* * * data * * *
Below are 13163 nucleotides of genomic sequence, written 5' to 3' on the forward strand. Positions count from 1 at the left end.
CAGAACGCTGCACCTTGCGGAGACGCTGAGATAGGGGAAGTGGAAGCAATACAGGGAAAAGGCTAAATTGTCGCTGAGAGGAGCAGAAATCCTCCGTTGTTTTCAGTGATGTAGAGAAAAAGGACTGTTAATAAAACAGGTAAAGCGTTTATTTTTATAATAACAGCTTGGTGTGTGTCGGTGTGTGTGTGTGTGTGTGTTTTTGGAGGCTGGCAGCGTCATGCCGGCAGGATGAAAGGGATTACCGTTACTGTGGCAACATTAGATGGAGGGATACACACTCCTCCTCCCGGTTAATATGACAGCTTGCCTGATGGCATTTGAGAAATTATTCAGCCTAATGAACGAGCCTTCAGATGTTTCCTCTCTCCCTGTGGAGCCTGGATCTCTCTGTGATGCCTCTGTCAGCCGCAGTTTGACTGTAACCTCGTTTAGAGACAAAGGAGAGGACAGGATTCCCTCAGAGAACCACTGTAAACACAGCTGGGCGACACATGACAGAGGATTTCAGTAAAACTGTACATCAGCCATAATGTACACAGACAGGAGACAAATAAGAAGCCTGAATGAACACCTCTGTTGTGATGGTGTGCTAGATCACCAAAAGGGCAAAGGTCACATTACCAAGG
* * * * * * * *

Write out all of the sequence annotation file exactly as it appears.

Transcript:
Below are 13163 nucleotides of genomic sequence, written 5' to 3' on the forward strand. Positions count from 1 at the left end.
CAGAACGCTGCACCTTGCGGAGACGCTGAGATAGGGGAAGTGGAAGCAATACAGGGAAAAGGCTAAATTGTCGCTGAGAGGAGCAGAAATCCTCCGTTGTTTTCAGTGATGTAGAGAAAAAGGACTGTTAATAAAACAGGTAAAGCGTTTATTTTTATAATAACAGCTTGGTGTGTGTCGGTGTGTGTGTGTGTGTGTGTTTTTGGAGGCTGGCAGCGTCATGCCGGCAGGATGAAAGGGATTACCGTTACTGTGGCAACATTAGATGGAGGGATACACACTCCTCCTCCCGGTTAATATGACAGCTTGCCTGATGGCATTTGAGAAATTATTCAGCCTAATGAACGAGCCTTCAGATGTTTCCTCTCTCCCTGTGGAGCCTGGATCTCTCTGTGATGCCTCTGTCAGCCGCAGTTTGACTGTAACCTCGTTTAGAGACAAAGGAGAGGACAGGATTCCCTCAGAGAACCACTGTAAACACAGCTGGGCGACACATGACAGAGGATTTCAGTAAAACTGTACATCAGCCATAATGTACACAGACAGGAGACAAATAAGAAGCCTGAATGAACACCTCTGTTGTGATGGTGTGCTAGATCACCAAAAGGGCAAAGGTCACATTACCAAGG